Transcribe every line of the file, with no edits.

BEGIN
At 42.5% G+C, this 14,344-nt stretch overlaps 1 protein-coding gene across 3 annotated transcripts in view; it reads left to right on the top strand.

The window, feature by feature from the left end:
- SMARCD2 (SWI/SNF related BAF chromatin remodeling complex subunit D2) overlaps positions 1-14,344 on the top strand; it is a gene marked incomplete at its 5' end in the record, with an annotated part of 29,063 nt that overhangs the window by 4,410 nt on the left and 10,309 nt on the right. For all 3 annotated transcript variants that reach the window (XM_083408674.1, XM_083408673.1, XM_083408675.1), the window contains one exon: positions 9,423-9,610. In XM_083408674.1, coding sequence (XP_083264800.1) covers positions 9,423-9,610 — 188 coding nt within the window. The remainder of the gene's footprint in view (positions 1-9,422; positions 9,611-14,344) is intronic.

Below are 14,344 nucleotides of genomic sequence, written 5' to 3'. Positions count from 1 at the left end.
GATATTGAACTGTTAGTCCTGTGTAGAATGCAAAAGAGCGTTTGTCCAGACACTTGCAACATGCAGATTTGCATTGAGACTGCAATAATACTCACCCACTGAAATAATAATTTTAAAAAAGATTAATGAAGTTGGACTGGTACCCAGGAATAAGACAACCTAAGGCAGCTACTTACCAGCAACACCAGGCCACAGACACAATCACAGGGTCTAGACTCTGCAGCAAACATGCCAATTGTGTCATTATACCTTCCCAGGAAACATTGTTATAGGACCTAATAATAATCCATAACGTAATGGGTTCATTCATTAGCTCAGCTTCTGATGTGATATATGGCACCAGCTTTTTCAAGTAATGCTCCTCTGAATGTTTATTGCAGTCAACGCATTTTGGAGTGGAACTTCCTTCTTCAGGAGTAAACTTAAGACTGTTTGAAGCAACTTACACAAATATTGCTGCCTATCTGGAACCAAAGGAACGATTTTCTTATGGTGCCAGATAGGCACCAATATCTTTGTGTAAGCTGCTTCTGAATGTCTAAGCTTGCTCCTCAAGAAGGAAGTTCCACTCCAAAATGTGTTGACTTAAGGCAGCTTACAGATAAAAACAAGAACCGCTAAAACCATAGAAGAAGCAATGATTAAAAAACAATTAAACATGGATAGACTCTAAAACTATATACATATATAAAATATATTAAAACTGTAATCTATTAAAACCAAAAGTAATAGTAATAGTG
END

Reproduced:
At 42.5% G+C, this 14,344-nt stretch overlaps 1 protein-coding gene across 3 annotated transcripts in view; it reads left to right on the top strand.

The window, feature by feature from the left end:
- SMARCD2 (SWI/SNF related BAF chromatin remodeling complex subunit D2) overlaps positions 1-14,344 on the top strand; it is a gene marked incomplete at its 5' end in the record, with an annotated part of 29,063 nt that overhangs the window by 4,410 nt on the left and 10,309 nt on the right. For all 3 annotated transcript variants that reach the window (XM_083408674.1, XM_083408673.1, XM_083408675.1), the window contains one exon: positions 9,423-9,610. In XM_083408674.1, coding sequence (XP_083264800.1) covers positions 9,423-9,610 — 188 coding nt within the window. The remainder of the gene's footprint in view (positions 1-9,422; positions 9,611-14,344) is intronic.

Below are 14,344 nucleotides of genomic sequence, written 5' to 3'. Positions count from 1 at the left end.
GATATTGAACTGTTAGTCCTGTGTAGAATGCAAAAGAGCGTTTGTCCAGACACTTGCAACATGCAGATTTGCATTGAGACTGCAATAATACTCACCCACTGAAATAATAATTTTAAAAAAGATTAATGAAGTTGGACTGGTACCCAGGAATAAGACAACCTAAGGCAGCTACTTACCAGCAACACCAGGCCACAGACACAATCACAGGGTCTAGACTCTGCAGCAAACATGCCAATTGTGTCATTATACCTTCCCAGGAAACATTGTTATAGGACCTAATAATAATCCATAACGTAATGGGTTCATTCATTAGCTCAGCTTCTGATGTGATATATGGCACCAGCTTTTTCAAGTAATGCTCCTCTGAATGTTTATTGCAGTCAACGCATTTTGGAGTGGAACTTCCTTCTTCAGGAGTAAACTTAAGACTGTTTGAAGCAACTTACACAAATATTGCTGCCTATCTGGAACCAAAGGAACGATTTTCTTATGGTGCCAGATAGGCACCAATATCTTTGTGTAAGCTGCTTCTGAATGTCTAAGCTTGCTCCTCAAGAAGGAAGTTCCACTCCAAAATGTGTTGACTTAAGGCAGCTTACAGATAAAAACAAGAACCGCTAAAACCATAGAAGAAGCAATGATTAAAAAACAATTAAACATGGATAGACTCTAAAACTATATACATATATAAAATATATTAAAACTGTAATCTATTAAAACCAAAAGTAATAGTAATAGTG